What worked much better in encouraging adoption were incentives and gamification strategies, Staley said. Offering employees perks like time off or points to apply toward rewards convinced them to begin using new apps or platforms and that behavior was sustained over time, he said.

"We found that initially people will start using a new HR or work technology because of the incentive or gamified approach," Staley said. "But once that use becomes 'muscle memory' or habit, they continue to use the new technology over time, and it becomes second nature."

Sam Grinter, a senior principal analyst with Gartner, said another adoption issue is that companies often are reluctant to turn off modules in new platforms or end initiatives when they show limited continued value.

"Often this is caused when an organization doesn't track ongoing employee adoption rates or evaluate KPIs [key performance indicators] associated with the new technology," Grinter said.

4. Failing to Set Accurate, Defensible Expectations

Mark Stelzner, founder and managing partner of IA, an HR consulting firm in Atlanta, said achieving desired ROI from HR technology investments begins with setting accurate and defensible expectations.

"Despite well-intentioned aspirations, there are real-world headwinds with initiatives such as truly global deployments, device enablement for all employees and worker types, adoption of valuable features and functionality, and overall time and expectation management," Stelzner said.

Investments that yield the strongest ROI still focus disproportionately on hard dollar savings and fully measurable impacts, Stelzner noted. "Although time savings for people leaders, HR and employees is important, we can't credibly take those to the bottom line unless we account for full headcount impacts," he said. "Similarly, cost avoidance is a wonderful callout for the business case but doesn't always equate to a calculable outcome."

Stelzner said his best advice for HR leaders is to work with your organization's most conservative finance leader to ensure that the ROI categories and calculations used will not be immediately dismissed by the chief financial officer and board.

5. Not Measuring Business Process Improvements

Orler said the cost of many HR technologies has gone up in recent years—most notably recruiting systems—and because recruitment technology is often funded out of an operational budget rather than a capital budget, any ROI needs to be measured by business performance improvements.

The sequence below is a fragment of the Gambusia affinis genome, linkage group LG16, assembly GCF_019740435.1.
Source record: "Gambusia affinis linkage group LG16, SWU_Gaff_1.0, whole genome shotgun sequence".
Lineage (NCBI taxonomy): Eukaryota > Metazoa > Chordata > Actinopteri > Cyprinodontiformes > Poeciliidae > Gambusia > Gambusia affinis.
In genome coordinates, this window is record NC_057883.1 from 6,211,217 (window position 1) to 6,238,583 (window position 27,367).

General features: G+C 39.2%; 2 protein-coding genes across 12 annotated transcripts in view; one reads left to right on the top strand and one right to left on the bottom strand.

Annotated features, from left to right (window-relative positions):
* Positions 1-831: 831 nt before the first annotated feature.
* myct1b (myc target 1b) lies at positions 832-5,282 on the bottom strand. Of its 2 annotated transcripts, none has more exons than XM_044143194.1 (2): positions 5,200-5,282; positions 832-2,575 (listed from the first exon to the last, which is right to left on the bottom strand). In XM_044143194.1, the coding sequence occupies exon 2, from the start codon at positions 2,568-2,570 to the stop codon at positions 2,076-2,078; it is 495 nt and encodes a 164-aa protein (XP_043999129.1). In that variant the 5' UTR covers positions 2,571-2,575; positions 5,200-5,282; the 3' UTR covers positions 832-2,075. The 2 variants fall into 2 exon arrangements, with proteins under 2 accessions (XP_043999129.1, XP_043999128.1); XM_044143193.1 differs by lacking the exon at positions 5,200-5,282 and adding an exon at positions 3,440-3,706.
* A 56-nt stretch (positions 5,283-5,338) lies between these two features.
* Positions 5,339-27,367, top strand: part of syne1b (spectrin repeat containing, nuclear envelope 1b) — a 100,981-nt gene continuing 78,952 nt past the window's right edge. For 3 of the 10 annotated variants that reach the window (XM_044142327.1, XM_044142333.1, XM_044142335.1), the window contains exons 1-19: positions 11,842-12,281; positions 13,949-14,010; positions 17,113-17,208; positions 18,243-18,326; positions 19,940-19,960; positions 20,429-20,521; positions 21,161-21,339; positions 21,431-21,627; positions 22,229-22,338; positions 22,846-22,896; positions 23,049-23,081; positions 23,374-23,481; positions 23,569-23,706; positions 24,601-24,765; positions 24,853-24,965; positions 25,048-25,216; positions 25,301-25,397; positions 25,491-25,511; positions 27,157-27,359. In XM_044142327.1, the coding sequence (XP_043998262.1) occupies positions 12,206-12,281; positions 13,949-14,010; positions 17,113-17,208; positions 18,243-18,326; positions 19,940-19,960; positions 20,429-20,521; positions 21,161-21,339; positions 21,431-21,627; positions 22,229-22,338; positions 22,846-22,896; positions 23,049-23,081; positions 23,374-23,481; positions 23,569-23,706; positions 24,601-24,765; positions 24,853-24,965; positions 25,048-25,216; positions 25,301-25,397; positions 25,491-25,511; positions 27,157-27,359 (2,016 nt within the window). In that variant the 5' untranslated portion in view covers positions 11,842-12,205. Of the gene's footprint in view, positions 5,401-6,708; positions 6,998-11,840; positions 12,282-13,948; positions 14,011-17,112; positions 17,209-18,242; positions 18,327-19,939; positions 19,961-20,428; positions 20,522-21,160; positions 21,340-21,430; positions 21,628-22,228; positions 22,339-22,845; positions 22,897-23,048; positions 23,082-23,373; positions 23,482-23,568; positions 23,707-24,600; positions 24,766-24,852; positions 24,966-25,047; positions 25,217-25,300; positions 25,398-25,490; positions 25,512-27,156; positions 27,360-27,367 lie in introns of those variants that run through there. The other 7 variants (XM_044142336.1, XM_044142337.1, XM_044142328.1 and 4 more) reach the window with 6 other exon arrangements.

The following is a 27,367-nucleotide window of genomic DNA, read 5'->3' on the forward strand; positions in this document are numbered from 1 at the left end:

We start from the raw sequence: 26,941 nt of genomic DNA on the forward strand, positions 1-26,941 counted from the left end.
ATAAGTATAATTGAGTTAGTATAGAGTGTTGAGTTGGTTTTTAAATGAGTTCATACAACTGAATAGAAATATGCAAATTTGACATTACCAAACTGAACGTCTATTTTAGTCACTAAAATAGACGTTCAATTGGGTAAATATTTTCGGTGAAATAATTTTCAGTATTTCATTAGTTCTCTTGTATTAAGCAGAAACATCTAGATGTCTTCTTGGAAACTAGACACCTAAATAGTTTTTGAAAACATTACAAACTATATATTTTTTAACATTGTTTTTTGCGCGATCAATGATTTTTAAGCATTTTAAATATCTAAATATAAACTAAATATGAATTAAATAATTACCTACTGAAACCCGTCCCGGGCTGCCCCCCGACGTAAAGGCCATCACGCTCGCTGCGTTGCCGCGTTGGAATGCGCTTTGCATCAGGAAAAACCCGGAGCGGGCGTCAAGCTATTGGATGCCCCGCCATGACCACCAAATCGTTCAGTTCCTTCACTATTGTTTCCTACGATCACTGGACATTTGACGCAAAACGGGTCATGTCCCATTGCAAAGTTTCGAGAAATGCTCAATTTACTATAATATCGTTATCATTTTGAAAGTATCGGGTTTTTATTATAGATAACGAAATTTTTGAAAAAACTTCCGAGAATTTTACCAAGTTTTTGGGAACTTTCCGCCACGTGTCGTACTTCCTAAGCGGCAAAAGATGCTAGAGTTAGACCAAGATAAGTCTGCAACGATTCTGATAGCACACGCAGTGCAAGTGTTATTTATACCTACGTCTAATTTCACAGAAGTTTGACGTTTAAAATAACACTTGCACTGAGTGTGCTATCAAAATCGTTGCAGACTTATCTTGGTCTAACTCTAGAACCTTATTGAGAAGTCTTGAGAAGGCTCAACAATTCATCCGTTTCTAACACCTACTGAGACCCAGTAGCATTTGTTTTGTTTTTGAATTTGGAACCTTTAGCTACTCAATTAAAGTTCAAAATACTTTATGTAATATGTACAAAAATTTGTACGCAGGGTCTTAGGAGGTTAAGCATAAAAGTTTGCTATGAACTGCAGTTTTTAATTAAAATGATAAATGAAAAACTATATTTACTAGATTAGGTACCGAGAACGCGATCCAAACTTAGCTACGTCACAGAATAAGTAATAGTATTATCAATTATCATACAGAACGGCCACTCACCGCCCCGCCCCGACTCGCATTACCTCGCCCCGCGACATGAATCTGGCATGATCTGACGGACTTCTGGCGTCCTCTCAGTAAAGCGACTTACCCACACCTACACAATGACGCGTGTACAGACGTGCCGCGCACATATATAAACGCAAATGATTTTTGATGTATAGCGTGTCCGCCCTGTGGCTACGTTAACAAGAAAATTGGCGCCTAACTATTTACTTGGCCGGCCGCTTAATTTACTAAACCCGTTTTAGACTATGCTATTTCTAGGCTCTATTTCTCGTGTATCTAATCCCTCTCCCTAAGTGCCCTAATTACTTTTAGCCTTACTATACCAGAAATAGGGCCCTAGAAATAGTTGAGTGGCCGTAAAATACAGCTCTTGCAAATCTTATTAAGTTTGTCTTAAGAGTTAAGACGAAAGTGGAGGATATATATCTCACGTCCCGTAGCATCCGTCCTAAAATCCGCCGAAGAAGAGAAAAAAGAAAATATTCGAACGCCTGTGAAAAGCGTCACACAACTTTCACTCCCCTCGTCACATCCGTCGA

"That means organizations need to have a firm grasp on what their true operational costs are today," Orler said. "Because when it's only assigned to the technology aspect, you're limited in your ROI justification, only gaining savings from the replacement of the legacy system costs."

Expanding calculations to include operational costs captures a more compelling ROI for senior leaders, Orler said, because it includes elements like reduced advertising spend on job posts, reduced agency spend, increased recruiting team efficiency and more.

6. Underestimating Implementation and Integration Costs, Challenges

Experts say another mistake that can drag down ROI is underrepresenting costs and efforts tied to implementing and integrating new technology platforms.

"There often is a large expectation that a company already has its future processes and data elements defined," Orler said. "But when that assumption is not realized, a new system implementation tends to take on the shape and experience of the legacy system, with only limited opportunity for transformation. That can be the most-costly mistake when purchasing new systems."

Faulty assumptions about the ease of integrating new systems with existing platforms also can impact ROI, Orler said. "When HR or recruiting leaders are evaluating or demoing new systems, there can be an assumption that simple APIs [application programming interfaces] will solve for all integrations, when in fact the dependency and success lies in what data is really needed in what system at what time," she said. "The APIs today are stronger than ever but are baseline to common datasets. Highly customized systems require a more custom approach to integrations."

7. Poor Project Management by HR

Flawed project management by HR also can negatively impact ROI, experts say. "While most vendors now have strong implementation plans and accelerator programs to get solutions up and running quickly, project management on the HR side is critical so you don't end up revisiting decisions over and over and delaying your project," Zipper said. "Delays can seriously impact your ROI. Ensure that the vendor clearly defines both your roles and theirs in the statement of work and identify named resources for the implementation so you can hold people accountable."

Dave Zielinski is a freelance business writer and editor in Minneapolis.